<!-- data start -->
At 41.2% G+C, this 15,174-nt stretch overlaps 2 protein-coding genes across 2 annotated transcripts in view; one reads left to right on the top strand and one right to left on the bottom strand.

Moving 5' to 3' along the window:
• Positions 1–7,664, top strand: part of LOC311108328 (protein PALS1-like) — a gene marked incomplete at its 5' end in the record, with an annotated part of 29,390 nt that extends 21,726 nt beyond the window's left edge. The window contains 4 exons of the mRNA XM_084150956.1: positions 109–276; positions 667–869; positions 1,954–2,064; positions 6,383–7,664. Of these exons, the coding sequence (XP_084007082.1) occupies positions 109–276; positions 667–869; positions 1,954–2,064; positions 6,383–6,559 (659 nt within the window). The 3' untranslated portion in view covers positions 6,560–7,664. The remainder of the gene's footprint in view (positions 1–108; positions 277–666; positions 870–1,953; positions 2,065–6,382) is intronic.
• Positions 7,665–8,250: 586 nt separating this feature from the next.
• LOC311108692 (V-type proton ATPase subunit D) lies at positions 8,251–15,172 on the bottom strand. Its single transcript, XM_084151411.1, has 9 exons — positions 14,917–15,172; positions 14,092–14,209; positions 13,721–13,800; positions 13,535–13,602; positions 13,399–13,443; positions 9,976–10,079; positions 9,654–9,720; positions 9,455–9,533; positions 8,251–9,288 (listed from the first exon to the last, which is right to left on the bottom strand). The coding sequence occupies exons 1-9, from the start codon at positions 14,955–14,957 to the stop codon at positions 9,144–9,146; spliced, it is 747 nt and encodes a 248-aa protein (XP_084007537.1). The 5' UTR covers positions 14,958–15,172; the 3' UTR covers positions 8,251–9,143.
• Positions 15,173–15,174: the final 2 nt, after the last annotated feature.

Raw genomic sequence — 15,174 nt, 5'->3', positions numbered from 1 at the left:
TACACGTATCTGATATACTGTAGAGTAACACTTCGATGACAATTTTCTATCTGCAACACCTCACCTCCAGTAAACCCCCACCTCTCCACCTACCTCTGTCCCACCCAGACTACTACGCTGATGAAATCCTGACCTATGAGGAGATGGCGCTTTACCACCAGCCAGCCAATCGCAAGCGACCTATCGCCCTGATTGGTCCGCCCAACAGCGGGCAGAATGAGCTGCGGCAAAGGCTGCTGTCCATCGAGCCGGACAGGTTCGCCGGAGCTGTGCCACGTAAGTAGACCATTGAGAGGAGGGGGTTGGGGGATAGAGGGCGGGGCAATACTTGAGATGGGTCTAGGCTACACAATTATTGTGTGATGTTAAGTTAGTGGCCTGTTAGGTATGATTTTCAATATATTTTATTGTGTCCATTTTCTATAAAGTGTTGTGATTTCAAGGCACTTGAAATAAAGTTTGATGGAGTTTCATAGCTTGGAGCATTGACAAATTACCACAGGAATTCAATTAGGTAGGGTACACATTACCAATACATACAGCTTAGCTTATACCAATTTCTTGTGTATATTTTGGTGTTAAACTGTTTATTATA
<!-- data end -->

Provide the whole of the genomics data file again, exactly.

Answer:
At 41.2% G+C, this 15,174-nt stretch overlaps 2 protein-coding genes across 2 annotated transcripts in view; one reads left to right on the top strand and one right to left on the bottom strand.

Moving 5' to 3' along the window:
• Positions 1–7,664, top strand: part of LOC311108328 (protein PALS1-like) — a gene marked incomplete at its 5' end in the record, with an annotated part of 29,390 nt that extends 21,726 nt beyond the window's left edge. The window contains 4 exons of the mRNA XM_084150956.1: positions 109–276; positions 667–869; positions 1,954–2,064; positions 6,383–7,664. Of these exons, the coding sequence (XP_084007082.1) occupies positions 109–276; positions 667–869; positions 1,954–2,064; positions 6,383–6,559 (659 nt within the window). The 3' untranslated portion in view covers positions 6,560–7,664. The remainder of the gene's footprint in view (positions 1–108; positions 277–666; positions 870–1,953; positions 2,065–6,382) is intronic.
• Positions 7,665–8,250: 586 nt separating this feature from the next.
• LOC311108692 (V-type proton ATPase subunit D) lies at positions 8,251–15,172 on the bottom strand. Its single transcript, XM_084151411.1, has 9 exons — positions 14,917–15,172; positions 14,092–14,209; positions 13,721–13,800; positions 13,535–13,602; positions 13,399–13,443; positions 9,976–10,079; positions 9,654–9,720; positions 9,455–9,533; positions 8,251–9,288 (listed from the first exon to the last, which is right to left on the bottom strand). The coding sequence occupies exons 1-9, from the start codon at positions 14,955–14,957 to the stop codon at positions 9,144–9,146; spliced, it is 747 nt and encodes a 248-aa protein (XP_084007537.1). The 5' UTR covers positions 14,958–15,172; the 3' UTR covers positions 8,251–9,143.
• Positions 15,173–15,174: the final 2 nt, after the last annotated feature.

Raw genomic sequence — 15,174 nt, 5'->3', positions numbered from 1 at the left:
TACACGTATCTGATATACTGTAGAGTAACACTTCGATGACAATTTTCTATCTGCAACACCTCACCTCCAGTAAACCCCCACCTCTCCACCTACCTCTGTCCCACCCAGACTACTACGCTGATGAAATCCTGACCTATGAGGAGATGGCGCTTTACCACCAGCCAGCCAATCGCAAGCGACCTATCGCCCTGATTGGTCCGCCCAACAGCGGGCAGAATGAGCTGCGGCAAAGGCTGCTGTCCATCGAGCCGGACAGGTTCGCCGGAGCTGTGCCACGTAAGTAGACCATTGAGAGGAGGGGGTTGGGGGATAGAGGGCGGGGCAATACTTGAGATGGGTCTAGGCTACACAATTATTGTGTGATGTTAAGTTAGTGGCCTGTTAGGTATGATTTTCAATATATTTTATTGTGTCCATTTTCTATAAAGTGTTGTGATTTCAAGGCACTTGAAATAAAGTTTGATGGAGTTTCATAGCTTGGAGCATTGACAAATTACCACAGGAATTCAATTAGGTAGGGTACACATTACCAATACATACAGCTTAGCTTATACCAATTTCTTGTGTATATTTTGGTGTTAAACTGTTTATTATA